This summer large portions of the country are experiencing high temperatures and humidity, with above average conditions expected through July and August. These heat spikes can be particularly dangerous for car wash employees and warrant measures to prevent heat stress and protect the individuals working your facility.
Why is Heat So Dangerous At the Car Wash?
Human bodies are surprisingly good at dissipating heat and maintaining a precisely balanced internal temperature. When an individual gets too hot, the body adjusts blood circulation to push more blood closer to the surface of the skin in order to divert heat from the internal organs and release it. At the same time, the body automatically releases water and dissolved chemicals from sweat glands, to pull away heat via evaporation.
However, extreme or prolonged heat exposure can easily overwhelm these mechanisms, causing internal temperatures to increase to dangerous levels even as the body dehydrates from sweating. This is doubly true for high-humidity heat waves or for work conducted in a high-moisture car wash tunnel, as the moisture in the air cancels out evaporation and stops the body from benefiting from sweat formation. The risk of heat exhaustion is also increased when employees are out in direct sunlight at the vacuum stations, in a car wash bay that is heating up due to natural sunlight, and when they are wearing dark-colored uniforms that absorb sunlight.
Heat exhaustion is marked by confusion, dizziness, headaches, nausea, fatigue, racing heartbeats, and even delirium—symptoms which are unacceptable in the high-risk car wash environment. Therefore, any signs of heat exhaustion must be treated with extreme urgency.
5 Steps Car Wash Managers Should Take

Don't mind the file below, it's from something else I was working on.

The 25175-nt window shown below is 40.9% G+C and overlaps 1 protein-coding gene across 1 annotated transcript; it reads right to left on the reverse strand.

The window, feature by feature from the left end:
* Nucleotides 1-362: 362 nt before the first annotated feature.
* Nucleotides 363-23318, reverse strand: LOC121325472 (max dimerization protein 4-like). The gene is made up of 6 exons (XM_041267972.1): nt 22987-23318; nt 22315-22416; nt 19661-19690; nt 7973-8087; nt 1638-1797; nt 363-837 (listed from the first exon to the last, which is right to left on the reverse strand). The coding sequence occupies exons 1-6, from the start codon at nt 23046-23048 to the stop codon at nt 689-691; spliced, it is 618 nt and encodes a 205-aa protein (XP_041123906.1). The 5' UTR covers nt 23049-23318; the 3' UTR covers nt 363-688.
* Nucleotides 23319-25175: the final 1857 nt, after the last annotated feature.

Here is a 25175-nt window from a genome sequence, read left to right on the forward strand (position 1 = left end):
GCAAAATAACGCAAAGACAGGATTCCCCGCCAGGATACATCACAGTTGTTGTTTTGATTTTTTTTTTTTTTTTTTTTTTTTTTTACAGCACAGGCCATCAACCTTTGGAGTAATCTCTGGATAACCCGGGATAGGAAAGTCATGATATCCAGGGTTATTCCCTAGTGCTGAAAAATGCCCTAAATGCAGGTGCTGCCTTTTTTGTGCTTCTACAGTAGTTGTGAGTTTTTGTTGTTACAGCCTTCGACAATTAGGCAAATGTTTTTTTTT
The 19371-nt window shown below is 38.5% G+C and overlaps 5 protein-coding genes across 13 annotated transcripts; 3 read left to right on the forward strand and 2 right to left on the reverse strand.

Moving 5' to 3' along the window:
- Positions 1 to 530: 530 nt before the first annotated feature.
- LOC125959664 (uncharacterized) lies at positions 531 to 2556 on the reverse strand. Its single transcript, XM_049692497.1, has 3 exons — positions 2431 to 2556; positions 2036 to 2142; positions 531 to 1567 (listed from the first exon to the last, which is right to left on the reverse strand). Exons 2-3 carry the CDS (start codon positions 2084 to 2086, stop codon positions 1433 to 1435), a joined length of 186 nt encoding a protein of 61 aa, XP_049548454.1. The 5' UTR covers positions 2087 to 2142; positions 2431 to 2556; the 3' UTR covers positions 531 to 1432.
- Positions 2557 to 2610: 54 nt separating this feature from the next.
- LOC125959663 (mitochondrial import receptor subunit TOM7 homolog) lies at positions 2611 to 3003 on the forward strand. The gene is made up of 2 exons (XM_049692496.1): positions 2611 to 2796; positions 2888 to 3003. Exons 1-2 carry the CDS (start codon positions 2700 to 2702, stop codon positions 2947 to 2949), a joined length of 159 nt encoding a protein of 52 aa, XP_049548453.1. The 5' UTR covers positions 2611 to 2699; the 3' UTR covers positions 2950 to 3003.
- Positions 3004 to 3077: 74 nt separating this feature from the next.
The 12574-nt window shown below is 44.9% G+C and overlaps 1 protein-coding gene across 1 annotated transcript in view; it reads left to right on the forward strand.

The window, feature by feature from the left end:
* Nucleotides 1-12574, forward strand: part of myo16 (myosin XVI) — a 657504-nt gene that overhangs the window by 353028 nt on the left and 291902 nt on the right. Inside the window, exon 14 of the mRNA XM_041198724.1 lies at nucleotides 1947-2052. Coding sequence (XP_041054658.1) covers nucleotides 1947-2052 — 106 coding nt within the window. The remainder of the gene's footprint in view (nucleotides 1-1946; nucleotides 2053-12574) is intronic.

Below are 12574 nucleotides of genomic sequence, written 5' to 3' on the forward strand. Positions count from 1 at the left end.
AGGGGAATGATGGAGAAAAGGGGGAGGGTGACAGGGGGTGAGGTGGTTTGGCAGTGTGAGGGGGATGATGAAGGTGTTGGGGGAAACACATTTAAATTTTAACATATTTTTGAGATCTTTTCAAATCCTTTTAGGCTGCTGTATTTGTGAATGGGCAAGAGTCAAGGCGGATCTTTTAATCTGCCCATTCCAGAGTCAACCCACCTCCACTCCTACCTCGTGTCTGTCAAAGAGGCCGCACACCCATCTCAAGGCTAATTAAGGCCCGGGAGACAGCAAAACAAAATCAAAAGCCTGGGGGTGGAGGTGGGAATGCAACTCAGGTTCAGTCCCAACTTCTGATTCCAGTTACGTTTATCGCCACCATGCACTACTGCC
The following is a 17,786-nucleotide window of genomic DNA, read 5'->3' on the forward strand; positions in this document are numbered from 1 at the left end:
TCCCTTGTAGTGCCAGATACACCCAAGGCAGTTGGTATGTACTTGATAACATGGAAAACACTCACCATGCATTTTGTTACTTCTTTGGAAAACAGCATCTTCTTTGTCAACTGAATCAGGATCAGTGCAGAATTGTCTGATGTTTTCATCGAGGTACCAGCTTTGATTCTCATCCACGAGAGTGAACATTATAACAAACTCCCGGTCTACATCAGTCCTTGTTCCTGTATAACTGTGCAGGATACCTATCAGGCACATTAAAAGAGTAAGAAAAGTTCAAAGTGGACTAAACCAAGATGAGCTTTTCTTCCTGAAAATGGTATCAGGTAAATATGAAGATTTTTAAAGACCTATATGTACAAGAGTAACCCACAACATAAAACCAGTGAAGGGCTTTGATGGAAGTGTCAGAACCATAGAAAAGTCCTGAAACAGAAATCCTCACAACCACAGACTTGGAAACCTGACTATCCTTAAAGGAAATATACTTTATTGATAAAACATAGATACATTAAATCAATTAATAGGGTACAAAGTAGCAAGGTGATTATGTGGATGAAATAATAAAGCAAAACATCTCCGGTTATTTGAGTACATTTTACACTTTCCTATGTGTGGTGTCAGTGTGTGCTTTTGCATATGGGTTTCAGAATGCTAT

1) Keep an eye on the temperature. What qualifies as a heat wave will change in different parts of the country, but you’ll know it when you feel it. When temps get too high it’s important that you take steps to reduce heat exposure among your team—especially if your bay heats up due to sunlight and humidity.
2) Limit the amount of time your employees spend outside or in a hot car wash bay during a heatwave. This may mean shifts as short as 10 or 15 minutes with an available air-conditioned space for use when they don’t need to be outside.
3) Keep your employees drinking cold water in order to stay hydrated and replace the fluids they’re losing as they sweat. Remember that soft drinks, while they may provide some benefit, won’t be nearly as hydrating.
4) Have a short-sleeved, loose-fitting uniform option to allow airflow and keep your team cool.
5) Train employees to recognize the signs of heat exhaustion and encourage them to take a break, call for help, and get water if they have need.
The last thing you need is for your team to work themselves to a breaking point. Prepare ahead of time and be ready to face this year’s biggest heat waves safely and without incident.
Tommy Car Wash Systems